My Day by Eleanor Roosevelt

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WASHINGTON, Sunday—I spent all day Friday in my apartment but it didn't mean I was idle, for the first visitors came in at ten o'clock. They were very purposeful guests, very anxious to got something done to awaken the public interest in an international educational organization which should be of great help in establishing the proper atmosphere for peace in the future.

All good educators realize, I think that no matter what arrangements we make, they will not meet permanently the needs of future developments. Therefore, we must grow in understanding and change our plans to meet the situations. Only by continuous education will this be possible.

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Some guests for luncheon and for tea kept us more or less busy all day. Finally, in the evening, I went to the meeting at the New York Times hall where some returned veterans of this war—a boy still in uniform and two young ladies not long out of college; in fact, I think one may still have been in college—talked over the future of the world. The young man, who spoke primarily as a member of the American Legion, made some rather strangely conflicting statements. But then, he was rather dramatic and it is hard to be both consistent and dramatic.

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On Saturday I went to the meeting of the National Association of Broadcasters. The women broadcasters have a very great opportunity to accomplish an educational job for the country, which no other group could possibly do. As Miss Dorothy Lewis, chairman of Saturday's meeting, pointed out, they speak to millions of women every day. No one else has that close contact. Theirs is the friendly voice which women come to know and trust—a visitor in the home telling us something of the outside world.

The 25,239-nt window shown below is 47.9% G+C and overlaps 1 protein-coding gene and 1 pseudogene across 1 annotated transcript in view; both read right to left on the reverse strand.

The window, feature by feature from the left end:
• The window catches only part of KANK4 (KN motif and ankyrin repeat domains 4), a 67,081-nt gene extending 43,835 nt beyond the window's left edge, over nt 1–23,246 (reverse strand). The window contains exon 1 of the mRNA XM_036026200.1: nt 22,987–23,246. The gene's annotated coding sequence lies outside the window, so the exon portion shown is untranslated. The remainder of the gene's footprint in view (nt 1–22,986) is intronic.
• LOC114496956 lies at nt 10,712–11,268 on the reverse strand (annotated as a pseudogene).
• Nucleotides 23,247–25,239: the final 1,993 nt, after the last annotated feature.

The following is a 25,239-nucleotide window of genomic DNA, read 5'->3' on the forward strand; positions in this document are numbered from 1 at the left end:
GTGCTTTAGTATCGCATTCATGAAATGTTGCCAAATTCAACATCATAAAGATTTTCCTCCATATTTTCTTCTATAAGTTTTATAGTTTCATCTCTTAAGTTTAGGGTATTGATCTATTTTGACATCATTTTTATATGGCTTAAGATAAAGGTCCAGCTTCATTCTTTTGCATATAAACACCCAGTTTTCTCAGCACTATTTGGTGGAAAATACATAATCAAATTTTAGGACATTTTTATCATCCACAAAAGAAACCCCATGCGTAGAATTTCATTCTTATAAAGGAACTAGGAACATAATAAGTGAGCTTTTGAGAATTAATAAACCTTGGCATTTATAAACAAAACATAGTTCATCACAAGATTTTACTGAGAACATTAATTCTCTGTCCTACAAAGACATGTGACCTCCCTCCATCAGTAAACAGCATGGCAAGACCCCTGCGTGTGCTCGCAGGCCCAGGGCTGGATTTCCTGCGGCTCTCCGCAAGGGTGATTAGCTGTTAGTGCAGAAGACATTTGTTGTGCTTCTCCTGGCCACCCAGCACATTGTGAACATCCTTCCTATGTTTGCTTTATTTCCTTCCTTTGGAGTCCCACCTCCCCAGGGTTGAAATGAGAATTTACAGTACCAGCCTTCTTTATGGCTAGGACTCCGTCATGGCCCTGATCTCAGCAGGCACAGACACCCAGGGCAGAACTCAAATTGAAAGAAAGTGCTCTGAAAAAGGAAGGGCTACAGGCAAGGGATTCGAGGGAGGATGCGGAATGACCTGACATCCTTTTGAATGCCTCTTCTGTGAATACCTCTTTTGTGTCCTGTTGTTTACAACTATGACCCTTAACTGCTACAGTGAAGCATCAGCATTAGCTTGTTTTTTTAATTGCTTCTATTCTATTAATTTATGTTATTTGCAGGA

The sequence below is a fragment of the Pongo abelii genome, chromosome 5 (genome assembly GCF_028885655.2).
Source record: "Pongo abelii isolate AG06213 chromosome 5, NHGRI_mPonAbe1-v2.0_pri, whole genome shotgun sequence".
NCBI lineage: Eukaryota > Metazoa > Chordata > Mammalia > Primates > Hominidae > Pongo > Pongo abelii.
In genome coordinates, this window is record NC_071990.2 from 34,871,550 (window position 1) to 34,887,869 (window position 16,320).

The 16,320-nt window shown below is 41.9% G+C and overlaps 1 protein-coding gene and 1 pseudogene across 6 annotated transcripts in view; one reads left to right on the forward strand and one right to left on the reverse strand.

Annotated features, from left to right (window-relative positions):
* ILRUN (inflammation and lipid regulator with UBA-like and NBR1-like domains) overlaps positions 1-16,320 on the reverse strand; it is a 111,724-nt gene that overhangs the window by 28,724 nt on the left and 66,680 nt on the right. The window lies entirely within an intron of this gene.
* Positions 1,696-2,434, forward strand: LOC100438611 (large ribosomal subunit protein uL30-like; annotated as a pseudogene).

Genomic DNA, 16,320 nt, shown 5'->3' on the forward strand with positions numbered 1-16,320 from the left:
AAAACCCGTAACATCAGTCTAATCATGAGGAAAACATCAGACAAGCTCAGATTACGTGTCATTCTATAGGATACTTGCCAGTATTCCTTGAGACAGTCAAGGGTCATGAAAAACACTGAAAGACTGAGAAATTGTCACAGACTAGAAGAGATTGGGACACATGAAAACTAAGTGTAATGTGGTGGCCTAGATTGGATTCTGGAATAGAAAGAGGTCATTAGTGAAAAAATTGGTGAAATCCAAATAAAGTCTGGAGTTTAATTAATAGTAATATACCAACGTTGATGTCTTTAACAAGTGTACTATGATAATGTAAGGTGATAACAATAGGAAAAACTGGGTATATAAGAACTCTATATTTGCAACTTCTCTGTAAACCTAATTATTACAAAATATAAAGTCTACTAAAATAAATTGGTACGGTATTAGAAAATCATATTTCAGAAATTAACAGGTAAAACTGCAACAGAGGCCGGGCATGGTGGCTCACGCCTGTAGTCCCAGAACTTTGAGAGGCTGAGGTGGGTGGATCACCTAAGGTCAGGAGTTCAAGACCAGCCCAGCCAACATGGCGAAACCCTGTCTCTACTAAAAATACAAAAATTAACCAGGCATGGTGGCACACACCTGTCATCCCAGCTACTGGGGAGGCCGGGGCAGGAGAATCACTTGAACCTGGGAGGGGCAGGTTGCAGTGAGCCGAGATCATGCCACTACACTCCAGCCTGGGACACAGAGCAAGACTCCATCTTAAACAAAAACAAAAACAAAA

It is a great responsibility to have this power, but I felt very proud that women seem willing to accept the responsibility and planned to do a really fine job promoting international understanding.

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I was very much touched and deeply honored at being presented with their first award. I know quite well, of course, that nothing that I do could be looked upon as a personal achievement, since I simply happen to be in a position where great opportunities are offered me and where circumstances make it possible for what I do to be helpful.

As I looked at the long table filled with representative women from other countries, and below us at the very wonderful women who head up our national women's organizations, I realized that no one woman in this country could consider that she had accomplished anything of which she could be individually proud. The women of the United States as a whole make it possible for women to have great opportunities and to achieve greater things as women for women as the years roll by.

E. R.
TMs, AERP, FDRL